I recently attended the annual Pool Re terrorism insurance market meeting in London on October 11, the first to be held in person since 2019. Any one of the presentations would have made the travel to London Bridge worthwhile.
Prior to entering the Glaziers Hall venue on the South Bank of the River Thames, I stopped at Brood in Borough Market, formerly known as Café Brood, whose staff had acted so heroically in the London Bridge terrorist knife attack of June 3, 2017.
The London Bridge incident happened within a fortnight of the terrorist attack of May 22, 2017, where a backpack bomb was detonated, killing 22 people, at the Manchester Arena at the end of a concert by American singer Ariana Grande. One son who never returned from the concert was Martyn Hett.
Martyn’s Law is the name given to the proposed U.K. Protect Duty legislation aimed at ensuring that those who operate the places and spaces in which people live, work, and socialize must take greater security measures. This initiative honors the life of Hett, the other people killed, and the hundreds injured, by terrorists in the U.K. in 2017.
Figen Murray OBE, Hett’s mother, had the courage to speak at the Pool Re meeting, and needless to say, her dignified heartfelt plea for enhanced security would not have been so moving or effective on Zoom.
Modernizing Reinsurance Systems
Pool Re’s new CEO Tom Clementi explained that the U.K. Treasury had agreed on the retention of their unlimited financial guarantee, to insure against the potentially catastrophic costs of terrorist acts, but only on the basis that Pool Re finds ways to proactively return risk to the market.
Pool Re is also mandated to increase awareness and penetration of terrorism insurance across the small-to-medium enterprise (SME) community, few of which have chosen to pay for this cover.
To meet these objectives, Pool Re has come up with a rather elegant and enterprising solution, involving a switch from a facultative to a treaty reinsurance framework.
Instead of rigid pricing with limited risk differentiation, members would have the flexibility to price terrorism cover for their own policyholders: Terrorism might then be reincorporated into standard property policy wordings for little or no cost. For exposures that have little impact on treaty pricing, many more SMEs could be protected. This would be advantageous to all.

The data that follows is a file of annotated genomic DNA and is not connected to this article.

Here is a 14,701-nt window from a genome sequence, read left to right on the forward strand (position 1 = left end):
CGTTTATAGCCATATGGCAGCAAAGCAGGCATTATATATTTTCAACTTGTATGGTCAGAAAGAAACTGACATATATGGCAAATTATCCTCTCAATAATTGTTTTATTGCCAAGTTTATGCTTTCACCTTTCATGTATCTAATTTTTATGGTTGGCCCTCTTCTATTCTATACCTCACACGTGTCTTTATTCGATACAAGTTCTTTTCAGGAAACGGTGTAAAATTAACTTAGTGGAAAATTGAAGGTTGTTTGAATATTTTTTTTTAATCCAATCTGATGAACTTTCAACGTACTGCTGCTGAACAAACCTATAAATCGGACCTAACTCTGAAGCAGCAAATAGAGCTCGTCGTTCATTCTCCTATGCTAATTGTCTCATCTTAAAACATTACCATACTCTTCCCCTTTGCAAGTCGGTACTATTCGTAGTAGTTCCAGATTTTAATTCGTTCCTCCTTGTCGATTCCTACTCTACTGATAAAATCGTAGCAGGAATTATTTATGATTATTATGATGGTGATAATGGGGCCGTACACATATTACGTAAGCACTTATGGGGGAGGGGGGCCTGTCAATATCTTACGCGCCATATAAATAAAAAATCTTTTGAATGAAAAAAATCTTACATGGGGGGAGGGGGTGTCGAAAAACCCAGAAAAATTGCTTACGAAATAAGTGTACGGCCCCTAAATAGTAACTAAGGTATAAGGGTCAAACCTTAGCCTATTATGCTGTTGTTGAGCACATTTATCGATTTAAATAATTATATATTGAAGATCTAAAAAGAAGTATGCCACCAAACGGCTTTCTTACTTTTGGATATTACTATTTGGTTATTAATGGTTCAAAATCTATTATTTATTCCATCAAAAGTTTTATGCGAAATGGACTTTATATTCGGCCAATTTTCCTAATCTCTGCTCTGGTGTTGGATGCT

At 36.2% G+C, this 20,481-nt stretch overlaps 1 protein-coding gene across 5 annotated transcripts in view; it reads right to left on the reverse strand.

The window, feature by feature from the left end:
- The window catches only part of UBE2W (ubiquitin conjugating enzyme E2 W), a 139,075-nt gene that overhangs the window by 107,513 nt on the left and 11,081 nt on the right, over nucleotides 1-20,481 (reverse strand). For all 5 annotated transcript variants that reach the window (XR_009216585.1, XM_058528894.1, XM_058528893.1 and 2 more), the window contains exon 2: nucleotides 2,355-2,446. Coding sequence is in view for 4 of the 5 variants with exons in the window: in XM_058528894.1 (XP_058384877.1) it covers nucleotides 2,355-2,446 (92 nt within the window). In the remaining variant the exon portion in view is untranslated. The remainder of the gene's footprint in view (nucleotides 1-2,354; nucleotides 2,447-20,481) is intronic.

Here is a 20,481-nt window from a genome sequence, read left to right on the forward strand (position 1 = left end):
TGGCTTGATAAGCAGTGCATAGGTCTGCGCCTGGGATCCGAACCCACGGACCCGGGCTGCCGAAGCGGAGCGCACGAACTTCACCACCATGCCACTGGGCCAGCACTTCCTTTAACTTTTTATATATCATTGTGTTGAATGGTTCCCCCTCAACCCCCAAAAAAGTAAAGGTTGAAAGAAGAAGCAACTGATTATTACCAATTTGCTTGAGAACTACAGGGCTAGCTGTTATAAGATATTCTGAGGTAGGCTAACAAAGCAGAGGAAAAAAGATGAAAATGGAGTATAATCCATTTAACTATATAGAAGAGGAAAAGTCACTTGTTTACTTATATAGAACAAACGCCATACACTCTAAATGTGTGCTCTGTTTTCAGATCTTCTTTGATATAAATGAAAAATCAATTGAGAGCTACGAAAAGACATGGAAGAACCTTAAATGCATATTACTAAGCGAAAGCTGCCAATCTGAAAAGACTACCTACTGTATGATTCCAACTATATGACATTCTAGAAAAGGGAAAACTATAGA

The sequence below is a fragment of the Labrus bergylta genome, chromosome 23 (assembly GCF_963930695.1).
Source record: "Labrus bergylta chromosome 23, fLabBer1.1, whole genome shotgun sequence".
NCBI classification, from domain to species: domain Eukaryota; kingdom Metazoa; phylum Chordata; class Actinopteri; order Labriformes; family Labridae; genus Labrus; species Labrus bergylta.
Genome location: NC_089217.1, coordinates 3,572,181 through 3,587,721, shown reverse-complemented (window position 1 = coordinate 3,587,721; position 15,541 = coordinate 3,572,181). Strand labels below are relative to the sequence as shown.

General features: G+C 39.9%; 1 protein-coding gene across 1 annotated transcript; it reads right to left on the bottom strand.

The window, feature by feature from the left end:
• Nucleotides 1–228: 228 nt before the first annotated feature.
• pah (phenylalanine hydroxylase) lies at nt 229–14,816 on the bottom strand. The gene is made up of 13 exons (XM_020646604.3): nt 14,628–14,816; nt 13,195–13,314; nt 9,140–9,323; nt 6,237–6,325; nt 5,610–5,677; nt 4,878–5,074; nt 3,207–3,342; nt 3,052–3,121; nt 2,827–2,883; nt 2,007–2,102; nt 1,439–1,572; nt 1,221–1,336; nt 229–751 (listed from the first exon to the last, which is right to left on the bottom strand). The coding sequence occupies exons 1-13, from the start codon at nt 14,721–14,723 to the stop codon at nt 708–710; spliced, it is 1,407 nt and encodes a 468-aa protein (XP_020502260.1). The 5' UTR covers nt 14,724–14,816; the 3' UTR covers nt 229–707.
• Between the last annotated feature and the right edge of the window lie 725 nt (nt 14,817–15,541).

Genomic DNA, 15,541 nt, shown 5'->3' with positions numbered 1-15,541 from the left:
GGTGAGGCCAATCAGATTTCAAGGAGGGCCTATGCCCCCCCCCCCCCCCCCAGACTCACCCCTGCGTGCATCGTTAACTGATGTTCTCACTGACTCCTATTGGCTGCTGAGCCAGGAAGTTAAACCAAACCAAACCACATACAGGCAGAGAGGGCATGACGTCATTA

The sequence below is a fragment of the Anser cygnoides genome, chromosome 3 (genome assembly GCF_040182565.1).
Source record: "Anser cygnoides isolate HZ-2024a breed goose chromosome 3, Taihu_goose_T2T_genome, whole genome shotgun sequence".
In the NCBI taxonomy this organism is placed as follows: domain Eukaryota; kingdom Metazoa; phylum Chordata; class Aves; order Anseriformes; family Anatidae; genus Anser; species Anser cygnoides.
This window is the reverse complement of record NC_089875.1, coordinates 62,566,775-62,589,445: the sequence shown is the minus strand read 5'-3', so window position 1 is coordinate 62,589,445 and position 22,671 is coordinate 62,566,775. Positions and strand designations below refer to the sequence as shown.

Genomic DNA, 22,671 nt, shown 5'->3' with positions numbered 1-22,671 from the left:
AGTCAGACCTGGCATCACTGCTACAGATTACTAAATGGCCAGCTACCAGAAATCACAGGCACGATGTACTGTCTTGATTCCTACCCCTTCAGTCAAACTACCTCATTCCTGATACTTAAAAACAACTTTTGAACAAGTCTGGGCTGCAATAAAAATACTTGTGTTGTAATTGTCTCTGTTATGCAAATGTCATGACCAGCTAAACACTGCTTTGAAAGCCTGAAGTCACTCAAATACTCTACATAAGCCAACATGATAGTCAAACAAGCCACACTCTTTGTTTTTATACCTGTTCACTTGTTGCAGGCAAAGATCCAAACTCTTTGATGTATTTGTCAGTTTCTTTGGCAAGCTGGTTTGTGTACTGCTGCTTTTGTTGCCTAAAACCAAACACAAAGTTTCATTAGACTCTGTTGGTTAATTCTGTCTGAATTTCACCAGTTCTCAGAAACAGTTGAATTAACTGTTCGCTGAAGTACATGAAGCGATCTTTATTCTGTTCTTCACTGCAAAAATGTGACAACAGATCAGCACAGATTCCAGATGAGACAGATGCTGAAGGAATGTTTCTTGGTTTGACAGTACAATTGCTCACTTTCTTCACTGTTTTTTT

Consider a portfolio with a number of high-profile commercial properties in London and Manchester. There is a propensity for terrorists to seek media publicity and target places with name recognition: terrorism is the language of being noticed.
Accordingly, SMEs with premises distant from main urban targets are less exposed but might take up the offer of conventional terrorism coverage, which hitherto has been unduly costly on a facultative basis.
Pool Re bifurcates terrorism between conventional and non-conventional risk. Members may increase retentions for conventional terrorism, thereby returning risk to the market, without taking on any additional exposure to cyber-triggered or chemical, biological, radiological, and nuclear (CBRN) terrorism.
At the October meeting, Pool Re’s Chief Underwriting Officer Steve Coates enthusiastically filled in details of what would be the most significant change in three decades of Pool Re’s history. Steve Burr, chief actuary at Pool Re, outlined the simulation process by which treaty pricing would be calculated. This type of elaborate portfolio-specific terrorism risk analysis demonstrates the practical value of risk quantification for mitigating terrorism risk and increasing national resilience.
Many Threats, No Room for Complacency
A key input into the simulation process is the terrorism threat. Addressing this at the Pool Re meeting was Tom Hurd, former director-general of the U.K. Office for Security and Counter-Terrorism. He highlighted the democratization of technology as a growing area of concern and cited the proliferation of drones.
Targeting of the state by right-wing extremists is a continuing threat, exacerbated by right-wing militants returning to the U.K. from fighting with the Ukraine Foreign Legion. Climate extremists were also perceived as a developing threat group.
Hurd offered special insight into the emergent threat from Russia. He noted the Russian proclivity to undertake hostile actions in the fuzzy domain below the level of actual war. He mentioned, as an example, the men in unmarked green uniforms who occupied Crimea in 2014.
In cyberspace, Russia commonly uses proxies for attacking other nations, and this may extend into the domain of physical terrorist attacks. Hurd reminded the large insurance industry audience that there are many threats and no room for complacency. Nor is there room for a failure of imagination as to what comes ahead.
The forthcoming expansion of U.K. terrorism insurance coverage presents a market opportunity for terrorism risk modelers to increase the geographical resolution of their models.
The challenge of avoiding a failure of imagination can be met by reimagining history – as most significant terrorist attacks might have happened before. The exploration of downward counterfactuals, where a plot might have had a worse outcome, is a core RMS contribution to terrorism risk analysis.
Find out more about RMS® Terrorism Modeling.